Management perception is key in the brand wars

For the first time in decades, there is huge opportunity for real change at the top of the corporate brand pyramid.

For the first time in decades, there is huge opportunity for real change at the top of the corporate brand pyramid. Many big brand names are losing their mojo and this will create a vacuum for companies that have set their strategic sights on replacing them.

This sea change can trace its roots backto the enactment of Sarbanes-Oxley, which put pressure on management to elevate stakeholder perception of the C-suite and run organizations more transparently.

Companies that have not consciously made efforts to improve perceptions have become vulnerable and those that have bettered perceptions are moving up.

Results of the Favorability Report, the second report in the CoreBrand BrandPower, noted that top movers include Aflac, Amazon.com, Delta, Philips Electronics, Southwest Airlines, Quest Diagnostics, Citigroup, Goldman Sachs, and Progressive. Dish Network managed the biggest gain moving from 478 in 2007 to 184 in 2012.

My company, CoreBrand, studied the favorability of 500 top companies using three important attributes: overall reputation, perception of management, and investment potential.

Results found an unusual downward trend in favorability, which led us to conclude that while many companies maintained or improved brand awareness, overall market sentiment toward top corporations is skeptical.

The key findings were as follows:

  • Perception of management. This is the main driver of the decrease in favorability scores. Companies need to focus on transparent communications to build trust.
  • Rising momentum. Companies in tier two (ranked 101-200) have a surprising upward momentum in favorability, showing they are poised to overtake many of the top 100. If this trend continues, it is quite possible there will be a huge shake-up in power brand rankings in the next few years.

All things being equal, any of these companies have the financial ability to launch and sustain the kind of marketing, communications, and investor relations campaigns that will move them up the brand ranking ladder. The question is, do they have the leadership and mindset to accomplish such a move?

It makes sense to invest resources and strive to be a tier one company. Top-tier businesses enjoy an ability to maintain their corporate brand more easily and efficiently than lesser tiers. They also have the advantage of rebounding faster in a crisis and generally being associated with other winners than brands of lesser stature.

Tier-two brands need to spend more to achieve a higher status and take longer to recover from an economic downturn or crisis. They are not seen and associated as readily with world-class performance.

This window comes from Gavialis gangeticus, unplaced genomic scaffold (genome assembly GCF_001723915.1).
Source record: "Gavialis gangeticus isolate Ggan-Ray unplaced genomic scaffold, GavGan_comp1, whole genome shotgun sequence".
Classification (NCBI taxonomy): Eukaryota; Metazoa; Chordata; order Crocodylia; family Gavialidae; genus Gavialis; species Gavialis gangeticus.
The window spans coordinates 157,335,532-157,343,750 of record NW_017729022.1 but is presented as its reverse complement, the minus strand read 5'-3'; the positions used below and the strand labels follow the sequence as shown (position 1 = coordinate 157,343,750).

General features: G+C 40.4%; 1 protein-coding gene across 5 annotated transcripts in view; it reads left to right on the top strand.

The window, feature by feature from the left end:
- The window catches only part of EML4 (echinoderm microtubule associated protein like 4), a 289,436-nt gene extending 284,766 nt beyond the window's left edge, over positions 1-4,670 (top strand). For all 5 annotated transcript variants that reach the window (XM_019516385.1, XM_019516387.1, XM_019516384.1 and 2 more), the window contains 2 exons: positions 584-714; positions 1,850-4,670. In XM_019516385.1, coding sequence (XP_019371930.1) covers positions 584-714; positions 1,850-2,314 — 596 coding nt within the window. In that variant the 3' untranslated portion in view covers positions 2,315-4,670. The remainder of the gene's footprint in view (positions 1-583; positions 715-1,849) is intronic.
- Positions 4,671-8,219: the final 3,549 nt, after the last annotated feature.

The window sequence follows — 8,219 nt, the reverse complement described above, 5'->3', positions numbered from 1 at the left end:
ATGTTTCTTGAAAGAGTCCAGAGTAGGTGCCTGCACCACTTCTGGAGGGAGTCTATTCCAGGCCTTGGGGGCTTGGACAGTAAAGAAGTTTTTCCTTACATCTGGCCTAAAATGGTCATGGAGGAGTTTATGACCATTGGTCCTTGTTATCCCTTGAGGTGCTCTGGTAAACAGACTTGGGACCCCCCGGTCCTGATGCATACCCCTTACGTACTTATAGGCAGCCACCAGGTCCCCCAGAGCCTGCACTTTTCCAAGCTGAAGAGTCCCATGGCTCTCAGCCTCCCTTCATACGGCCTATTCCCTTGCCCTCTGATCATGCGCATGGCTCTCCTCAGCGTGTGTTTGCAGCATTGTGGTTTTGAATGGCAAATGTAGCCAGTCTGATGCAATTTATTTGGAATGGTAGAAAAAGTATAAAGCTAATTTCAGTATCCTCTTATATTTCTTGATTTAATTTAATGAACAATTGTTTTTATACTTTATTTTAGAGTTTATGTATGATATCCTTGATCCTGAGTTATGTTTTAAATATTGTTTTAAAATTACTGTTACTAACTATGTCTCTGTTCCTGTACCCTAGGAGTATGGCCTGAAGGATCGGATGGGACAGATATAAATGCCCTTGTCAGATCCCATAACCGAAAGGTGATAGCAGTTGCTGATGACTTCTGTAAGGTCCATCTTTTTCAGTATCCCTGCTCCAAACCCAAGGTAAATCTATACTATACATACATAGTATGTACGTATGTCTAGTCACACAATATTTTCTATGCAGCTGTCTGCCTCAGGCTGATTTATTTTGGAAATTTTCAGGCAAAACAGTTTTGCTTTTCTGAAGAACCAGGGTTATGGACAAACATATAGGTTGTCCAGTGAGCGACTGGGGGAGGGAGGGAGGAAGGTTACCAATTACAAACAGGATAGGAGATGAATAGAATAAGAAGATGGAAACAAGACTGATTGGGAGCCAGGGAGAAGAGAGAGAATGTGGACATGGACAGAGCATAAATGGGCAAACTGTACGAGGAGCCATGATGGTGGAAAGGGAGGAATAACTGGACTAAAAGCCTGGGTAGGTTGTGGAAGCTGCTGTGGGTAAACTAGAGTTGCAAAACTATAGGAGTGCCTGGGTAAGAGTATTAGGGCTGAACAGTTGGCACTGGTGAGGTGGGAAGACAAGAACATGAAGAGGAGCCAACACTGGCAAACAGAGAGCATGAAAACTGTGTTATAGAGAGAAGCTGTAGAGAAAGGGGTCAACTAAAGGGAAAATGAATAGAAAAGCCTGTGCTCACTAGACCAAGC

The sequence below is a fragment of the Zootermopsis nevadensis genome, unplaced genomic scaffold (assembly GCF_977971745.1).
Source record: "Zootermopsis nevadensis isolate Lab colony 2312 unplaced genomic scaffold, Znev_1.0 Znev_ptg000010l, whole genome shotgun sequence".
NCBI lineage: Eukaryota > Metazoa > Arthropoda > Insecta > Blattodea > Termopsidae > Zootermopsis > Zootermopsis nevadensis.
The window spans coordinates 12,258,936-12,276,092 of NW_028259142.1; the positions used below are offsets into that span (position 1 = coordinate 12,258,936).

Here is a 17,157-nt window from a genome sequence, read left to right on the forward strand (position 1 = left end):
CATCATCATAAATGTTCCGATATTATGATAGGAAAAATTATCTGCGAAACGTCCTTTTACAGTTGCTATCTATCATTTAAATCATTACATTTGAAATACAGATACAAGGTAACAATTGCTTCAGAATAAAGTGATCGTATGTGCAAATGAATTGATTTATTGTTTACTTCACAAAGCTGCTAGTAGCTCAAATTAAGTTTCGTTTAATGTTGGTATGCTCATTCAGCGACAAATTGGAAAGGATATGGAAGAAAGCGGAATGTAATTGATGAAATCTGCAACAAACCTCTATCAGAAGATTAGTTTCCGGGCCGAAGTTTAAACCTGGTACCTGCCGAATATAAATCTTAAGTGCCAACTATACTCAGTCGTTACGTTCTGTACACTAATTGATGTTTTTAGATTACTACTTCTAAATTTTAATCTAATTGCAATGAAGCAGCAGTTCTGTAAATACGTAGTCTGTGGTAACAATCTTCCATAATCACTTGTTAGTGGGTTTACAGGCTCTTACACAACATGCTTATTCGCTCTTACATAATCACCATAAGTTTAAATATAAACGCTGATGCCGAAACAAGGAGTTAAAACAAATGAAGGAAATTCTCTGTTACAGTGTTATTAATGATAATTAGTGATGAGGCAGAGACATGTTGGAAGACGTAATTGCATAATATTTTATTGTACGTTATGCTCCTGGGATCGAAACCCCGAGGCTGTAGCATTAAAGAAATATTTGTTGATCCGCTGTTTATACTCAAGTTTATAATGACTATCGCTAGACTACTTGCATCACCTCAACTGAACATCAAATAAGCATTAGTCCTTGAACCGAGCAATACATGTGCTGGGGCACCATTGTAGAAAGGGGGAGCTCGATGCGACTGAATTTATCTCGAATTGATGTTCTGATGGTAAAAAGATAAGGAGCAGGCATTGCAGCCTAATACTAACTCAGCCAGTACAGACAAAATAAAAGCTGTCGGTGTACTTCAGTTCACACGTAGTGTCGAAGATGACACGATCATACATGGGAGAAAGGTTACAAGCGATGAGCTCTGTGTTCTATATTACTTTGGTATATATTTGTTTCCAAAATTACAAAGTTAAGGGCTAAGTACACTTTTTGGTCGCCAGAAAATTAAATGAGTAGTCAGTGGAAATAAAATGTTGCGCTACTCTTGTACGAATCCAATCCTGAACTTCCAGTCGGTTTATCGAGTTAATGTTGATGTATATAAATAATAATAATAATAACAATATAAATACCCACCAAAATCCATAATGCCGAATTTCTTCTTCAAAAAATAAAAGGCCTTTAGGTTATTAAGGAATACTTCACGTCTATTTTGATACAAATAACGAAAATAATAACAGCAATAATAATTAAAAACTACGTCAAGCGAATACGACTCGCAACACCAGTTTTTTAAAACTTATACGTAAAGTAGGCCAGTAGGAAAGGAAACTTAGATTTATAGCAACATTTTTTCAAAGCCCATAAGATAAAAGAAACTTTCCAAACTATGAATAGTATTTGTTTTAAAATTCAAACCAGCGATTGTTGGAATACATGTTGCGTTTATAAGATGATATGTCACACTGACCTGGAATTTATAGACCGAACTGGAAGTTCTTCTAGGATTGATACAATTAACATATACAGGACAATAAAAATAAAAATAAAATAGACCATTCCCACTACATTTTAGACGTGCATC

The tier-one club is well worth the price of entry if you can break through. Many of these companies work hard to maintain and improve their corporate brands. Bayer, Kellogg's, Walmart, McDonald's, Apple, MasterCard, and Microsoft are all brands in the top 20 of the CoreBrand rankings that have continuously grown their brand for the past five years. That kind of consistency doesn't happen without clear vision, leadership, and a commitment to communicate.

There are also some tier-one brands in notable decline. Johnson & Johnson, Sony, and Toyota are all brands that have struggled in vision, quality and consistency. These companies have lost brand power continuously over the past five years and need to rebuild their brands or they stand to permanently damage their stature.

Of the 100 tier-one brands, 27 have moved up consistently over the past five years. Tier-two brands are more aggressive with 39 moving up consistently. All of the top movers have something in common. They are consistently building their brands. These include Aflac, Delta, and Southwest Airlines.

Companies with a desire to win the battle of the corporate brands must remember that perception of management at this time is the most important attribute for sustainable growth. Get your CEO out in front with key communications and keep the message consistent for the long haul. Measure success over time because you won't know if you are succeeding without tracking your company's position against its peers. 

Jim Gregory is founder and CEO of CoreBrand, a global brand strategy, communications, and design firm.

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